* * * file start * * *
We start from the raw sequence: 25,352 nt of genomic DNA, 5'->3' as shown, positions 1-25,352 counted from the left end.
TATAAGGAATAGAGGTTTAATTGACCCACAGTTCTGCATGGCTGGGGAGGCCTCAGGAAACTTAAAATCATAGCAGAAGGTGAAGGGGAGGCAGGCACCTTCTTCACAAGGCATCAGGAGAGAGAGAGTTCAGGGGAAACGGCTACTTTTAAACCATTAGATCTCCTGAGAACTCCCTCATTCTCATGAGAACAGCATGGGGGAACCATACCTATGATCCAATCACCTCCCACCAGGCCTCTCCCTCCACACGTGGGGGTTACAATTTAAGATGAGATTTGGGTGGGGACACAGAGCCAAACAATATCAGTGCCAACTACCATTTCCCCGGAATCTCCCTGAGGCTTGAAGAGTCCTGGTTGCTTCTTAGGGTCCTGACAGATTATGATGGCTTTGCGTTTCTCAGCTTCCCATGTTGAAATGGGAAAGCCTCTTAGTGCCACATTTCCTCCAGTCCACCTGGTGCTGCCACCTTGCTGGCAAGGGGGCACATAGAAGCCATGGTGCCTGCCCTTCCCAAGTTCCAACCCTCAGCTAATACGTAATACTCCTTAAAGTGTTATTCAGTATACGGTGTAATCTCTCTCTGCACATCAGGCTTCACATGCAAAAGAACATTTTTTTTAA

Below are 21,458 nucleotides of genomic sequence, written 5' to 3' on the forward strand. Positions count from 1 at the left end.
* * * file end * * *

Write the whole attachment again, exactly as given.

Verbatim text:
We start from the raw sequence: 25,352 nt of genomic DNA, 5'->3' as shown, positions 1-25,352 counted from the left end.
TATAAGGAATAGAGGTTTAATTGACCCACAGTTCTGCATGGCTGGGGAGGCCTCAGGAAACTTAAAATCATAGCAGAAGGTGAAGGGGAGGCAGGCACCTTCTTCACAAGGCATCAGGAGAGAGAGAGTTCAGGGGAAACGGCTACTTTTAAACCATTAGATCTCCTGAGAACTCCCTCATTCTCATGAGAACAGCATGGGGGAACCATACCTATGATCCAATCACCTCCCACCAGGCCTCTCCCTCCACACGTGGGGGTTACAATTTAAGATGAGATTTGGGTGGGGACACAGAGCCAAACAATATCAGTGCCAACTACCATTTCCCCGGAATCTCCCTGAGGCTTGAAGAGTCCTGGTTGCTTCTTAGGGTCCTGACAGATTATGATGGCTTTGCGTTTCTCAGCTTCCCATGTTGAAATGGGAAAGCCTCTTAGTGCCACATTTCCTCCAGTCCACCTGGTGCTGCCACCTTGCTGGCAAGGGGGCACATAGAAGCCATGGTGCCTGCCCTTCCCAAGTTCCAACCCTCAGCTAATACGTAATACTCCTTAAAGTGTTATTCAGTATACGGTGTAATCTCTCTCTGCACATCAGGCTTCACATGCAAAAGAACATTTTTTTTAA

Below are 21,458 nucleotides of genomic sequence, written 5' to 3' on the forward strand. Positions count from 1 at the left end.